About an hour later, when Ferdinand was returning from a visit at the Sarajevo Hospital with those wounded in the assassination attempt, the convoy took a wrong turn into a street where, by coincidence, Princip stood. With a pistol, Princip shot and killed Ferdinand and his wife Sophie. Although they were reportedly not personally close, the Emperor Franz Joseph was profoundly shocked and upset. The reaction among the people in Austria, however, was mild, almost indifferent. As historian Zbyněk Zeman later wrote, "the event almost failed to make any impression whatsoever. On Sunday and Monday (28 and 29 June), the crowds in Vienna listened to music and drank wine, as if nothing had happened."[50][51] Nevertheless, the political effect of the murder of the heir to the throne was significant, and was described by historian Christopher Clark on the BBC Radio4 series Month of Madness as a "9/11 effect, a terrorist event charged with historic meaning, transforming the political chemistry in Vienna."[52]

Expansion of violence in Bosnia and Herzegovina

Crowds on the streets in the aftermath of the anti-Serb riots in Sarajevo, 29 June 1914

The Austro-Hungarian authorities encouraged the subsequent anti-Serb riots in Sarajevo, in which Bosnian Croats and Bosniaks killed two Bosnian Serbs and damaged numerous Serb-owned buildings.[53][54] Violent actions against ethnic Serbs were also organised outside Sarajevo, in other cities in Austro-Hungarian-controlled Bosnia and Herzegovina, Croatia and Slovenia. Austro-Hungarian authorities in Bosnia and Herzegovina imprisoned and extradited approximately 5,500 prominent Serbs, 700 to 2,200 of whom died in prison. A further 460 Serbs were sentenced to death. A predominantly Bosniak special militia known as the Schutzkorps was established and carried out the persecution of Serbs.[55][56][57][58]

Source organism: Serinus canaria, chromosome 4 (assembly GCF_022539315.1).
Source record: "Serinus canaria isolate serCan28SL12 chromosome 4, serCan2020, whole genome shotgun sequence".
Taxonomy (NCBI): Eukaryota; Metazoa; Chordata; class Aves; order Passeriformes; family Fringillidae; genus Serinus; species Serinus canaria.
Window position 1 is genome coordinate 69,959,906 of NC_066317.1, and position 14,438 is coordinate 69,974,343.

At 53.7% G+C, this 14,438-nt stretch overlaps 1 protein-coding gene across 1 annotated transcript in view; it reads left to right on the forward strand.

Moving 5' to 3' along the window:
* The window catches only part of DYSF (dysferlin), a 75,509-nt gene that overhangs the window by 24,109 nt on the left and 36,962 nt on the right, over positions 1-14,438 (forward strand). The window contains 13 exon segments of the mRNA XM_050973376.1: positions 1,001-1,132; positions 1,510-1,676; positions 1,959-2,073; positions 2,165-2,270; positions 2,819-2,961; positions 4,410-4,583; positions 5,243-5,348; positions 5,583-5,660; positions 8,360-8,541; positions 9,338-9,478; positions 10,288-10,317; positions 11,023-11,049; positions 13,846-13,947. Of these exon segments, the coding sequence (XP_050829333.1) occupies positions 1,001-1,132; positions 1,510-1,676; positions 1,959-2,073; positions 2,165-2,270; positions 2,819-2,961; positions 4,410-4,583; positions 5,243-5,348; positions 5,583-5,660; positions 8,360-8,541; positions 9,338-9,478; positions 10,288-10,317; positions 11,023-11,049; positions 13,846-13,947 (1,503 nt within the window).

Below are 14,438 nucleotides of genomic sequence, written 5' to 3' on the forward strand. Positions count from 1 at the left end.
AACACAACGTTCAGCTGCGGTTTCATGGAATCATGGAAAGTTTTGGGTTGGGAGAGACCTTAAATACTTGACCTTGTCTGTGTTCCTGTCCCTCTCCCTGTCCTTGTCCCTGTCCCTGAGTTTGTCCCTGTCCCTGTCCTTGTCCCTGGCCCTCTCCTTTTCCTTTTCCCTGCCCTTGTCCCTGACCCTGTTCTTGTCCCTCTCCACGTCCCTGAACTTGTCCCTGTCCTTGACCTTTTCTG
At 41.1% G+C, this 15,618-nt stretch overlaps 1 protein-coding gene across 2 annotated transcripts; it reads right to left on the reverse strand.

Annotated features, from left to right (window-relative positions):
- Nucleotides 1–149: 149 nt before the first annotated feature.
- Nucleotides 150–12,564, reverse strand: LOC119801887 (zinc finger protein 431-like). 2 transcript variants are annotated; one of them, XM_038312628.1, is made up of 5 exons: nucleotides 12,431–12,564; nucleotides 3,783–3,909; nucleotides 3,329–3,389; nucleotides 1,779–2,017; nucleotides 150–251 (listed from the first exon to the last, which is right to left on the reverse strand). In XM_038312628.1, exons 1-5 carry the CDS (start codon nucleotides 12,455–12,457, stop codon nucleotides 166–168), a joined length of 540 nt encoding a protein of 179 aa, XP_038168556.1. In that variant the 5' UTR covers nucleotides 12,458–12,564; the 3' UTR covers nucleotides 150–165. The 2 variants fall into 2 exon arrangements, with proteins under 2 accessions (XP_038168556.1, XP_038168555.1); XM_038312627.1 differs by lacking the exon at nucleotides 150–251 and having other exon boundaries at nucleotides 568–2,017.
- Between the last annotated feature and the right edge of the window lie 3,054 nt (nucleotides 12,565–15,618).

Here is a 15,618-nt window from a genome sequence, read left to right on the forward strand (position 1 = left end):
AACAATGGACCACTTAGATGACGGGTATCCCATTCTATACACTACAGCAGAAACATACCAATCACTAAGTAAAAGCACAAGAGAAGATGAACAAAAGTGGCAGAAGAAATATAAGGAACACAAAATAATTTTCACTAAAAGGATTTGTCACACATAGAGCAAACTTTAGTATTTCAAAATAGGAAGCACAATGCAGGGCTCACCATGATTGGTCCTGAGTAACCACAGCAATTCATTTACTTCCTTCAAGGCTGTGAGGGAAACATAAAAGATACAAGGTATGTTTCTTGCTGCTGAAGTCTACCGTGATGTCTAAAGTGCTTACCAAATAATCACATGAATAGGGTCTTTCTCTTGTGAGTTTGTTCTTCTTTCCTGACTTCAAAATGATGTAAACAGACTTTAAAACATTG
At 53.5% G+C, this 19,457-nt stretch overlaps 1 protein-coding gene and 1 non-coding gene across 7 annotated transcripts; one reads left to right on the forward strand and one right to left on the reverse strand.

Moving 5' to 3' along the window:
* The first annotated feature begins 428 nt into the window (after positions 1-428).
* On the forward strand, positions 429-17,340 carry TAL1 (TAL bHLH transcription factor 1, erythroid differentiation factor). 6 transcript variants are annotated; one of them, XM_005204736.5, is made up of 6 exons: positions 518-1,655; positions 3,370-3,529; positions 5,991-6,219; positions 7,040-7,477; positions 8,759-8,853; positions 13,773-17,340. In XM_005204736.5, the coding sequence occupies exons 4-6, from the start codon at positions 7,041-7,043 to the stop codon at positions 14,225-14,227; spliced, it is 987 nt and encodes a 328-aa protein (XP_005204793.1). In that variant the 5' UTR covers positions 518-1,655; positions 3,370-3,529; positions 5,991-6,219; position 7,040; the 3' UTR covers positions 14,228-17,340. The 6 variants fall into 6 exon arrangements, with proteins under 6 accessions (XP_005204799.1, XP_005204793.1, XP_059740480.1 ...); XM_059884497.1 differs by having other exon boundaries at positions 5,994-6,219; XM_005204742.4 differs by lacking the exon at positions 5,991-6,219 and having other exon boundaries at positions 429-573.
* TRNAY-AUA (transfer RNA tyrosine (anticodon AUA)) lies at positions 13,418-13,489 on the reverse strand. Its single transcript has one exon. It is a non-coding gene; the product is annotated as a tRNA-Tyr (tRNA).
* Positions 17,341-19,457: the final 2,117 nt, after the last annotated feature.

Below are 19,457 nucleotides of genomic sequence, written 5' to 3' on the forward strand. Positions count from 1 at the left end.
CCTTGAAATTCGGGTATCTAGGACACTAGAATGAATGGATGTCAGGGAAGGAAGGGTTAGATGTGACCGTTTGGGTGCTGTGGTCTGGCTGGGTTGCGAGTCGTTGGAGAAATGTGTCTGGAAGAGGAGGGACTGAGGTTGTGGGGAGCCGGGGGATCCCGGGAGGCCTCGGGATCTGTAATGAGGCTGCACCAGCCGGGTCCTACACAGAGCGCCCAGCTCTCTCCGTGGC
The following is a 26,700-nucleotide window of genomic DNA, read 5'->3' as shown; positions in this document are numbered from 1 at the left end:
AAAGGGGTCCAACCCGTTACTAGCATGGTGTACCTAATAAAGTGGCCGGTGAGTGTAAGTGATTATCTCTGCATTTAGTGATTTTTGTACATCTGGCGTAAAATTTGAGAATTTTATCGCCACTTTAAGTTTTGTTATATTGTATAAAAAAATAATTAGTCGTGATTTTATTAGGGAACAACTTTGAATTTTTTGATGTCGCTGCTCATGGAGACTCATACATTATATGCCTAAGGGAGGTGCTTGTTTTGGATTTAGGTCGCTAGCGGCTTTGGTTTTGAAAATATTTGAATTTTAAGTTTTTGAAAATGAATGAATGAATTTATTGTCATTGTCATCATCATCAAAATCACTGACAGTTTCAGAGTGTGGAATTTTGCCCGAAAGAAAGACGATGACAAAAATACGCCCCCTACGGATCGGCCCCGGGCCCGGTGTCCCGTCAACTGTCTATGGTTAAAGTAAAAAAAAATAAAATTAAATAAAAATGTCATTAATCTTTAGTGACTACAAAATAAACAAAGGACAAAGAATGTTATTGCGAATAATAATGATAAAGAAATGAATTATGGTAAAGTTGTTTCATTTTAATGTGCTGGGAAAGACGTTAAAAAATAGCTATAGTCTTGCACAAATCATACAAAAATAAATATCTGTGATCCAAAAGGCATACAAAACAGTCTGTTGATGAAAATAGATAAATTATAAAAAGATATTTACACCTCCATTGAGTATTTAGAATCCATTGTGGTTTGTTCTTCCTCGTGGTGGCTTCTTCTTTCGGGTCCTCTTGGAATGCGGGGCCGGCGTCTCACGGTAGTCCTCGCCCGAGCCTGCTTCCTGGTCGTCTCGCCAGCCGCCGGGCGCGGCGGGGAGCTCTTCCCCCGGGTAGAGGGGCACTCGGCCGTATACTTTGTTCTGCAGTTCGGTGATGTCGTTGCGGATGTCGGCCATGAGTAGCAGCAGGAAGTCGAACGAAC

July Crisis

The assassination led to a month of diplomatic manoeuvring between Austria-Hungary, Germany, Russia, France and Britain, called the July Crisis. Austria-Hungary correctly believed that Serbian officials (especially the officers of the Black Hand) had been involved in the plot to murder the Archduke, and wanted to finally end Serbian interference in Bosnia.[59] However, the Austrian-Hungarian foreign ministry had no proof of Serbian involvement, and a dossier that it belatedly compiled to make its case against Serbia was riddled with errors.[60] On 23July, Austria-Hungary delivered to Serbia the July Ultimatum, a series of ten demands that were made intentionally unacceptable, in an effort to provoke a war with Serbia.[61] Serbia decreed general mobilisation on 25July. Serbia accepted all the terms of the ultimatum except for articles five and six, which demanded that Austrian-Hungarian representatives be allowed to assist in suppressing subversive elements inside Serbia's borders and to participate in the investigation and trial of Serbians linked to the assassination.[62][63] Following this, Austria broke off diplomatic relations with Serbia and, the next day, ordered a partial mobilisation. Finally, on 28 July 1914, a month after the assassination, Austria-Hungary declared war on Serbia.